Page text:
by Jessica Merchant in Drinks, November 11th, 2016
by Maria Russo in Drinks, Food Network Chef, Holidays, November 7th, 2016
I like to tell everyone that I was completely deprived because I never even tried ginger beer until I was at least 28 years old. It happened to be in my very first Moscow mule, which I completely adored, but I was all over the ginger beer itself before anything else.
While I was lucky enough to grow up in a home where my mom cooked every night, we had a lot of the same (delicious!) staples, and her cooking focused more on comfort than it did on adventure. I’m sure that also had to do with feeding four mouths other than her own, and the last thing she wanted to do was cook a new, exciting meal for us to turn our noses up at it.
So it’s safe to say that I don’t think she ever even purchased ginger root. She would cook with ground ginger, but the fresh stuff never graced our home, and it wasn’t until I started cooking myself that I fell in love with it. The hint of spice that comes with fresh ginger is so refreshing and lovely.
by Amy Reiter in Drinks, News, October 20th, 2016
With so much focus on executing the all-important turkey, mashed potatoes and casseroles, it’s often easy to overlook what comes next on Thanksgiving, after the prep work is done: the actual eating of the turkey, potatoes and casseroles, of course. With eating comes drinking, especially around the holidays, and just as you invested time in planning an epic feast, so too can you find an extra-special wine to round out the meal. Recently we caught up with Alex Guarnaschelli at an event in New York City in which she partnered with Woodbridge by Robert Mondavi wines to showcase her secrets for transforming turkey-day leftovers with Woodbridge wines. The Iron Chef and Chopped judge was quick to point out that there are no hard-and-fast rules for both drinking and cooking with wine.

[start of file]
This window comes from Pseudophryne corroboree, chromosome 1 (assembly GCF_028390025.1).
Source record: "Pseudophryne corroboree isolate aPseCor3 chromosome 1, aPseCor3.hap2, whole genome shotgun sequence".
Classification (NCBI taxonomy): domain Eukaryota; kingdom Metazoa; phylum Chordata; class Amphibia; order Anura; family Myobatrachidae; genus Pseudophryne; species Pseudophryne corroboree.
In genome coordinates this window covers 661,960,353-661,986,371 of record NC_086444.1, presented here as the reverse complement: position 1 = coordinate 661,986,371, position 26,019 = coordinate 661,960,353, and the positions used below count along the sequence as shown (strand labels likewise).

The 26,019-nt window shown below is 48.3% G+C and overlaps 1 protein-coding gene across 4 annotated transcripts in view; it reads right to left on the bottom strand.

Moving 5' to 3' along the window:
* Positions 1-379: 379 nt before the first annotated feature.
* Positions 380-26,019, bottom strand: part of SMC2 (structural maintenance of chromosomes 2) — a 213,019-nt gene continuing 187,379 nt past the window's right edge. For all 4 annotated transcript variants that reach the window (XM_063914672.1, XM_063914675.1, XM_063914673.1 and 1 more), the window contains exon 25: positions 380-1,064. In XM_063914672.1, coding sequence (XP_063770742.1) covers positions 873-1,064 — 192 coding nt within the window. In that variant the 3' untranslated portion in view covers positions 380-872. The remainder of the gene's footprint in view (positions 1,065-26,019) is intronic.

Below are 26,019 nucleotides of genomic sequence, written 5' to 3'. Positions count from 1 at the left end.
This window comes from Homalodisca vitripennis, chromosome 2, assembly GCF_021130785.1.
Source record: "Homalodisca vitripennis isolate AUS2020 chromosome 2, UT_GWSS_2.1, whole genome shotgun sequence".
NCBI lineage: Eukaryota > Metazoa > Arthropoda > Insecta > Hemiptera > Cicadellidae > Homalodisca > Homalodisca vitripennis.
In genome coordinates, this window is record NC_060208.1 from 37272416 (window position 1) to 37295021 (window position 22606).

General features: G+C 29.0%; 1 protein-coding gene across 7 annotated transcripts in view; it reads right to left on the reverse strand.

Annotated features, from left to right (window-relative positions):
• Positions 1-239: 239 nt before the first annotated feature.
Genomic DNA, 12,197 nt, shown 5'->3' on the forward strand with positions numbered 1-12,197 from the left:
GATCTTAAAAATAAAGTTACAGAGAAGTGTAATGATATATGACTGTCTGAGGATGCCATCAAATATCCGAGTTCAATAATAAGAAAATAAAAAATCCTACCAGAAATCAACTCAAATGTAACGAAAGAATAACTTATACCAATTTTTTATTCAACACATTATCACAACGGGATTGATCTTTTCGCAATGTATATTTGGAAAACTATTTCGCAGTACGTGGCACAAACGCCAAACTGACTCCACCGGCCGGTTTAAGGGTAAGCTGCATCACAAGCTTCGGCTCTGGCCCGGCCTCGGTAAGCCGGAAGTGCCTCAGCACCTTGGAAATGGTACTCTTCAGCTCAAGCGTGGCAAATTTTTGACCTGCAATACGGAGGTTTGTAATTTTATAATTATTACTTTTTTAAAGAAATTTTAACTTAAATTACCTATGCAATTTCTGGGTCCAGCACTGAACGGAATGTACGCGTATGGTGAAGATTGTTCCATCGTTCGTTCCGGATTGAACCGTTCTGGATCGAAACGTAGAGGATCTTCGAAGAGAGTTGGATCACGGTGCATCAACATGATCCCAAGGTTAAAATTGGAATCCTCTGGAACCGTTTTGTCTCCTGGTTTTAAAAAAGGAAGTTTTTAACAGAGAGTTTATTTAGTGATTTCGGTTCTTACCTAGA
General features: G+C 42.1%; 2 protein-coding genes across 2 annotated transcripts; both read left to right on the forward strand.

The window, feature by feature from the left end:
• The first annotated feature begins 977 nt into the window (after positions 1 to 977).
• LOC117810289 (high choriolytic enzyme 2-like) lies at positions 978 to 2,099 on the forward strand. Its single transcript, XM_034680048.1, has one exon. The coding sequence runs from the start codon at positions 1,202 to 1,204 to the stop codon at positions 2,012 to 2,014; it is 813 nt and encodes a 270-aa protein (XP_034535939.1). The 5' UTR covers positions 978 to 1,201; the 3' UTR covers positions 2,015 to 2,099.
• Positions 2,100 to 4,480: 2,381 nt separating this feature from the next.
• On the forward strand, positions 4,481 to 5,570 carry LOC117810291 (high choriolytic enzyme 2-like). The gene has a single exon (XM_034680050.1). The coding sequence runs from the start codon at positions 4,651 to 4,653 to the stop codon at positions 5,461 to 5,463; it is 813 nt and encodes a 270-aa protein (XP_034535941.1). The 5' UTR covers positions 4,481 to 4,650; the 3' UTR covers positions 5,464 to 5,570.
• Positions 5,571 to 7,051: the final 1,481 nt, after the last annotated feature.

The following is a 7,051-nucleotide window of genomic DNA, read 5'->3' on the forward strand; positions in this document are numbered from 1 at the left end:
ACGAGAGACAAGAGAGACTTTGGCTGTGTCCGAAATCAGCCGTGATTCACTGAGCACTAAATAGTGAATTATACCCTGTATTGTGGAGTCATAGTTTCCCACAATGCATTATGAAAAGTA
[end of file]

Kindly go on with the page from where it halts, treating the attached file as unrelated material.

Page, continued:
“You write a rule book and then we just break it,” she said of pairing wine with Thanksgiving dinner. “Turkey’s one of those things. In a way, I would almost say you could do a platter of the white meat and a little bit of stuffing and some green bean casserole, and have a nice, crisp Chardonnay. Then you could go in the other direction: Take some of the dark meat, some cranberry sauce, some stuffing and have a glass of Cabernet Sauvignon,” she explained, adding that there are possibilities for personal preference. “Depending on how you lay out your plate, you could really drink either.”
by Allison Milam in Drinks, Holidays, October 14th, 2016
You’re out to dinner with friends and decide to order a bottle of wine, but there’s something about the wine that seems … sort of … off to you. Still, you’re no wine expert, so how can you really know? Should you just swallow your doubts and drink the wine anyway? Or should you risk seeming high-maintenance and send it back?
It can be difficult to tell whether a wine is actually bad or just not your cup of tea — to mix a beverage metaphor. Happily, the web is filled with advice from oenophiles (including this recent article on FoxNews.com) on how to handle the situation. It all basically comes down to three things:
by Jessica Merchant in Drinks, October 12th, 2016
Double, double toil and trouble — these are the drinks that make our cauldrons bubble. Some are boozy (and some are fit for little ghouls and boys), but all of these after-dark Halloween punch picks will ensure your party is a hauntingly good time.
If the idea of this Bloody Punch featured in Food Network Magazine has you feeling all faint, rest assured that The Pioneer Woman concocted this vibrant red hue with red fruit punch, strawberry daiquiri mix, grape-raspberry juice and soda.
by Amy Reiter in Drinks, News, October 11th, 2016
If loving pumpkin spice is wrong, I don’t want to be right!
Like most people, I’ve loved pumpkin spice for ages. For. Ever. Long before I ever tasted pumpkin spice coffee, I wanted all the pumpkin cookies and pumpkin bread I could get my hands on.